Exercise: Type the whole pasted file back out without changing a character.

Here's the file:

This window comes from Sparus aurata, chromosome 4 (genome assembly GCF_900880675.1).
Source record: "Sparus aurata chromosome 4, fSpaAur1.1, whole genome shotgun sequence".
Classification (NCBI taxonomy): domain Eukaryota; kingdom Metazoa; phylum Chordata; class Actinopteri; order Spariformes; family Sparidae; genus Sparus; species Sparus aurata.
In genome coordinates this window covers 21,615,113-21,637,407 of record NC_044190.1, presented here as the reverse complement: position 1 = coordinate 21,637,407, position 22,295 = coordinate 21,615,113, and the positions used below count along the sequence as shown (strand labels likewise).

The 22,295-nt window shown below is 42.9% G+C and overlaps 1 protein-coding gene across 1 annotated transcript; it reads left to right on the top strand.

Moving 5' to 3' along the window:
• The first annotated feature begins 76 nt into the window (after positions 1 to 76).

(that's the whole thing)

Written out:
This window comes from Sparus aurata, chromosome 4 (genome assembly GCF_900880675.1).
Source record: "Sparus aurata chromosome 4, fSpaAur1.1, whole genome shotgun sequence".
Classification (NCBI taxonomy): domain Eukaryota; kingdom Metazoa; phylum Chordata; class Actinopteri; order Spariformes; family Sparidae; genus Sparus; species Sparus aurata.
In genome coordinates this window covers 21,615,113-21,637,407 of record NC_044190.1, presented here as the reverse complement: position 1 = coordinate 21,637,407, position 22,295 = coordinate 21,615,113, and the positions used below count along the sequence as shown (strand labels likewise).

The 22,295-nt window shown below is 42.9% G+C and overlaps 1 protein-coding gene across 1 annotated transcript; it reads left to right on the top strand.

Moving 5' to 3' along the window:
• The first annotated feature begins 76 nt into the window (after positions 1 to 76).